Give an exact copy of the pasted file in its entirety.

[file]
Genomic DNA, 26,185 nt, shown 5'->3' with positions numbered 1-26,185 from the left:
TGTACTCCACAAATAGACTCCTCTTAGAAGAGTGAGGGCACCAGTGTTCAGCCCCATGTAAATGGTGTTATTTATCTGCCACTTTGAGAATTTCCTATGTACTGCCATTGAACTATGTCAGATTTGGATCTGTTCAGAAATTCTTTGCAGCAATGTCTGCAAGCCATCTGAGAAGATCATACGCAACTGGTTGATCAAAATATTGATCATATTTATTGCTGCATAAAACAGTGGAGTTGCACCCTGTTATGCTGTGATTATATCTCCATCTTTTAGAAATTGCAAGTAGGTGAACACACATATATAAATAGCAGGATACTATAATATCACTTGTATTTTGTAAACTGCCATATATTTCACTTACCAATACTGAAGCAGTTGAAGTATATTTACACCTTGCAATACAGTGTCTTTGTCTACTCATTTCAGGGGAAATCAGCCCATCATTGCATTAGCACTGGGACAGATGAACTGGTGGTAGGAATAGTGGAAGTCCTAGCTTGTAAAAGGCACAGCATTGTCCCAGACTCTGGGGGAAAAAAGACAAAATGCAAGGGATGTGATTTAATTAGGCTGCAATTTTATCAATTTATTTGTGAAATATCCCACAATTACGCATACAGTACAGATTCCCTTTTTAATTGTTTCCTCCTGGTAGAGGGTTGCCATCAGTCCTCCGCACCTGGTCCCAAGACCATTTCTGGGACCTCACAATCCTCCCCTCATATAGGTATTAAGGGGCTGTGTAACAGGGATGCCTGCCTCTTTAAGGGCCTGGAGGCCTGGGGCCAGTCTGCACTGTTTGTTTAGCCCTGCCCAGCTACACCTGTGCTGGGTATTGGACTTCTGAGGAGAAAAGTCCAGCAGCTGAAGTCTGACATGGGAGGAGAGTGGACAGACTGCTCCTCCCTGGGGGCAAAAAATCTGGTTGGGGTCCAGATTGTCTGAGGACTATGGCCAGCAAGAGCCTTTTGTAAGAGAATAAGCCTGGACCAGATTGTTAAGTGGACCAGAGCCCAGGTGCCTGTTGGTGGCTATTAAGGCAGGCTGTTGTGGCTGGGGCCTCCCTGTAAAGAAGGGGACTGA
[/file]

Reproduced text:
Genomic DNA, 26,185 nt, shown 5'->3' with positions numbered 1-26,185 from the left:
TGTACTCCACAAATAGACTCCTCTTAGAAGAGTGAGGGCACCAGTGTTCAGCCCCATGTAAATGGTGTTATTTATCTGCCACTTTGAGAATTTCCTATGTACTGCCATTGAACTATGTCAGATTTGGATCTGTTCAGAAATTCTTTGCAGCAATGTCTGCAAGCCATCTGAGAAGATCATACGCAACTGGTTGATCAAAATATTGATCATATTTATTGCTGCATAAAACAGTGGAGTTGCACCCTGTTATGCTGTGATTATATCTCCATCTTTTAGAAATTGCAAGTAGGTGAACACACATATATAAATAGCAGGATACTATAATATCACTTGTATTTTGTAAACTGCCATATATTTCACTTACCAATACTGAAGCAGTTGAAGTATATTTACACCTTGCAATACAGTGTCTTTGTCTACTCATTTCAGGGGAAATCAGCCCATCATTGCATTAGCACTGGGACAGATGAACTGGTGGTAGGAATAGTGGAAGTCCTAGCTTGTAAAAGGCACAGCATTGTCCCAGACTCTGGGGGAAAAAAGACAAAATGCAAGGGATGTGATTTAATTAGGCTGCAATTTTATCAATTTATTTGTGAAATATCCCACAATTACGCATACAGTACAGATTCCCTTTTTAATTGTTTCCTCCTGGTAGAGGGTTGCCATCAGTCCTCCGCACCTGGTCCCAAGACCATTTCTGGGACCTCACAATCCTCCCCTCATATAGGTATTAAGGGGCTGTGTAACAGGGATGCCTGCCTCTTTAAGGGCCTGGAGGCCTGGGGCCAGTCTGCACTGTTTGTTTAGCCCTGCCCAGCTACACCTGTGCTGGGTATTGGACTTCTGAGGAGAAAAGTCCAGCAGCTGAAGTCTGACATGGGAGGAGAGTGGACAGACTGCTCCTCCCTGGGGGCAAAAAATCTGGTTGGGGTCCAGATTGTCTGAGGACTATGGCCAGCAAGAGCCTTTTGTAAGAGAATAAGCCTGGACCAGATTGTTAAGTGGACCAGAGCCCAGGTGCCTGTTGGTGGCTATTAAGGCAGGCTGTTGTGGCTGGGGCCTCCCTGTAAAGAAGGGGACTGA